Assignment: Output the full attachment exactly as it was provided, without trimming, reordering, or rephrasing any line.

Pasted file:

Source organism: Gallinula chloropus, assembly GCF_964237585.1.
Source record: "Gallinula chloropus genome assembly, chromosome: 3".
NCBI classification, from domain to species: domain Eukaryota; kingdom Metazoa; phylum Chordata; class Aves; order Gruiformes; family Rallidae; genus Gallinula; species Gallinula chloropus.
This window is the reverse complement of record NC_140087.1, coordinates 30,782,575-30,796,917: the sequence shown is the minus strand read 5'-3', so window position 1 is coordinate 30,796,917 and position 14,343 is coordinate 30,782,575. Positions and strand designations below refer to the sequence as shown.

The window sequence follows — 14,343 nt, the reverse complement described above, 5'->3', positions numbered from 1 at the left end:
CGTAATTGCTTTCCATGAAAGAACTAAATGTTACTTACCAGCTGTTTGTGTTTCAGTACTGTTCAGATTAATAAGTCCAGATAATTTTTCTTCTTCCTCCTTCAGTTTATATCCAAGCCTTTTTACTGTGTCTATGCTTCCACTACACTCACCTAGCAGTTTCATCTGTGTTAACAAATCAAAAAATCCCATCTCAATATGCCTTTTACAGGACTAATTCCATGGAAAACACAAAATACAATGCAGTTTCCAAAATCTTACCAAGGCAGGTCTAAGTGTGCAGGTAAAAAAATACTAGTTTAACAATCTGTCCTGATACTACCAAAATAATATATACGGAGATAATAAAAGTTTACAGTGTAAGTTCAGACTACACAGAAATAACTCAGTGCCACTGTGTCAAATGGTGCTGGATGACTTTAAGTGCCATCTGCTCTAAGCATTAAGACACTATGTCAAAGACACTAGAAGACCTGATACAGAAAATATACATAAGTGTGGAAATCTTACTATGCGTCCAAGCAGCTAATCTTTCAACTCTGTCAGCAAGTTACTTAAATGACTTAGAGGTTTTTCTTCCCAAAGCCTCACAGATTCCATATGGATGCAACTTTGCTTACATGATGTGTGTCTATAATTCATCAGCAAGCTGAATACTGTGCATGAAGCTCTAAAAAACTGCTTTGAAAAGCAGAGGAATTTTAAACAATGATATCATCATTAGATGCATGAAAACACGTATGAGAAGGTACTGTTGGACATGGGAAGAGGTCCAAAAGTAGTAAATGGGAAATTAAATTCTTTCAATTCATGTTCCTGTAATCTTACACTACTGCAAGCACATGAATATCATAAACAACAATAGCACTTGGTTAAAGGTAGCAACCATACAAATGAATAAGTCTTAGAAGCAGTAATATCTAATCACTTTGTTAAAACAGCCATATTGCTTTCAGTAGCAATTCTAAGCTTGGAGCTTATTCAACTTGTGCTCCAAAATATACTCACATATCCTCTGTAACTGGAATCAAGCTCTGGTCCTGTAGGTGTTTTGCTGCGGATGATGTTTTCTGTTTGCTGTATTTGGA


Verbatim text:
Source organism: Gallinula chloropus, assembly GCF_964237585.1.
Source record: "Gallinula chloropus genome assembly, chromosome: 3".
NCBI classification, from domain to species: domain Eukaryota; kingdom Metazoa; phylum Chordata; class Aves; order Gruiformes; family Rallidae; genus Gallinula; species Gallinula chloropus.
This window is the reverse complement of record NC_140087.1, coordinates 30,782,575-30,796,917: the sequence shown is the minus strand read 5'-3', so window position 1 is coordinate 30,796,917 and position 14,343 is coordinate 30,782,575. Positions and strand designations below refer to the sequence as shown.

The window sequence follows — 14,343 nt, the reverse complement described above, 5'->3', positions numbered from 1 at the left end:
CGTAATTGCTTTCCATGAAAGAACTAAATGTTACTTACCAGCTGTTTGTGTTTCAGTACTGTTCAGATTAATAAGTCCAGATAATTTTTCTTCTTCCTCCTTCAGTTTATATCCAAGCCTTTTTACTGTGTCTATGCTTCCACTACACTCACCTAGCAGTTTCATCTGTGTTAACAAATCAAAAAATCCCATCTCAATATGCCTTTTACAGGACTAATTCCATGGAAAACACAAAATACAATGCAGTTTCCAAAATCTTACCAAGGCAGGTCTAAGTGTGCAGGTAAAAAAATACTAGTTTAACAATCTGTCCTGATACTACCAAAATAATATATACGGAGATAATAAAAGTTTACAGTGTAAGTTCAGACTACACAGAAATAACTCAGTGCCACTGTGTCAAATGGTGCTGGATGACTTTAAGTGCCATCTGCTCTAAGCATTAAGACACTATGTCAAAGACACTAGAAGACCTGATACAGAAAATATACATAAGTGTGGAAATCTTACTATGCGTCCAAGCAGCTAATCTTTCAACTCTGTCAGCAAGTTACTTAAATGACTTAGAGGTTTTTCTTCCCAAAGCCTCACAGATTCCATATGGATGCAACTTTGCTTACATGATGTGTGTCTATAATTCATCAGCAAGCTGAATACTGTGCATGAAGCTCTAAAAAACTGCTTTGAAAAGCAGAGGAATTTTAAACAATGATATCATCATTAGATGCATGAAAACACGTATGAGAAGGTACTGTTGGACATGGGAAGAGGTCCAAAAGTAGTAAATGGGAAATTAAATTCTTTCAATTCATGTTCCTGTAATCTTACACTACTGCAAGCACATGAATATCATAAACAACAATAGCACTTGGTTAAAGGTAGCAACCATACAAATGAATAAGTCTTAGAAGCAGTAATATCTAATCACTTTGTTAAAACAGCCATATTGCTTTCAGTAGCAATTCTAAGCTTGGAGCTTATTCAACTTGTGCTCCAAAATATACTCACATATCCTCTGTAACTGGAATCAAGCTCTGGTCCTGTAGGTGTTTTGCTGCGGATGATGTTTTCTGTTTGCTGTATTTGGA